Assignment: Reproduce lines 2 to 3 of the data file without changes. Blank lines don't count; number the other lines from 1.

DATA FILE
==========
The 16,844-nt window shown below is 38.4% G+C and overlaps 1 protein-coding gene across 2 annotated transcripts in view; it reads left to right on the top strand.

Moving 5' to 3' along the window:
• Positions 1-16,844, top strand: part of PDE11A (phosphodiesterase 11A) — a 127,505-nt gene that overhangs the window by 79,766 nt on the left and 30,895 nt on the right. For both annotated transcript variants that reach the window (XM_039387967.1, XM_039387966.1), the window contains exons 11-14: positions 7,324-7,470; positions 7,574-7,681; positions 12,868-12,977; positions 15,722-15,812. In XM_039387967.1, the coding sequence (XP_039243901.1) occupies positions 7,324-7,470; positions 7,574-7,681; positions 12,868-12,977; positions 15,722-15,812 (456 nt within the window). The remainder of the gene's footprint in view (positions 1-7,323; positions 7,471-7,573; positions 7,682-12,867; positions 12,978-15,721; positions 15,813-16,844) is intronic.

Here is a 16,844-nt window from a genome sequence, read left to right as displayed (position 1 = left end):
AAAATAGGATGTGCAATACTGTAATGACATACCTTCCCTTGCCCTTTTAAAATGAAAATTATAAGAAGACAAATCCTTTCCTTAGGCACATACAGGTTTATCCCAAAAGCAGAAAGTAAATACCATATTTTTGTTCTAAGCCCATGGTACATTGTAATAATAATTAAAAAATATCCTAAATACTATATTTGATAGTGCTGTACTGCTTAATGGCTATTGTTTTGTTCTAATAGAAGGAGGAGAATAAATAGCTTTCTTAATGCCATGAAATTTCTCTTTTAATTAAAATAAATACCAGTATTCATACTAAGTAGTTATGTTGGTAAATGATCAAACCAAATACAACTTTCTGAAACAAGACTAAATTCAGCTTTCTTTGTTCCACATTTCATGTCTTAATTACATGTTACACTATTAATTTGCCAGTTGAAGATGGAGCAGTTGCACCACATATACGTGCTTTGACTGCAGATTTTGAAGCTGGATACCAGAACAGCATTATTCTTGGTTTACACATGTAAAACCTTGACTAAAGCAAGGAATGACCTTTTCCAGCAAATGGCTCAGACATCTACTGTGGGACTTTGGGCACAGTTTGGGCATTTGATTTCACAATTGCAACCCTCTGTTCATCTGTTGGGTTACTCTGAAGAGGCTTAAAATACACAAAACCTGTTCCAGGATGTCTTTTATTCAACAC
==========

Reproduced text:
Moving 5' to 3' along the window:
• Positions 1-16,844, top strand: part of PDE11A (phosphodiesterase 11A) — a 127,505-nt gene that overhangs the window by 79,766 nt on the left and 30,895 nt on the right. For both annotated transcript variants that reach the window (XM_039387967.1, XM_039387966.1), the window contains exons 11-14: positions 7,324-7,470; positions 7,574-7,681; positions 12,868-12,977; positions 15,722-15,812. In XM_039387967.1, the coding sequence (XP_039243901.1) occupies positions 7,324-7,470; positions 7,574-7,681; positions 12,868-12,977; positions 15,722-15,812 (456 nt within the window). The remainder of the gene's footprint in view (positions 1-7,323; positions 7,471-7,573; positions 7,682-12,867; positions 12,978-15,721; positions 15,813-16,844) is intronic.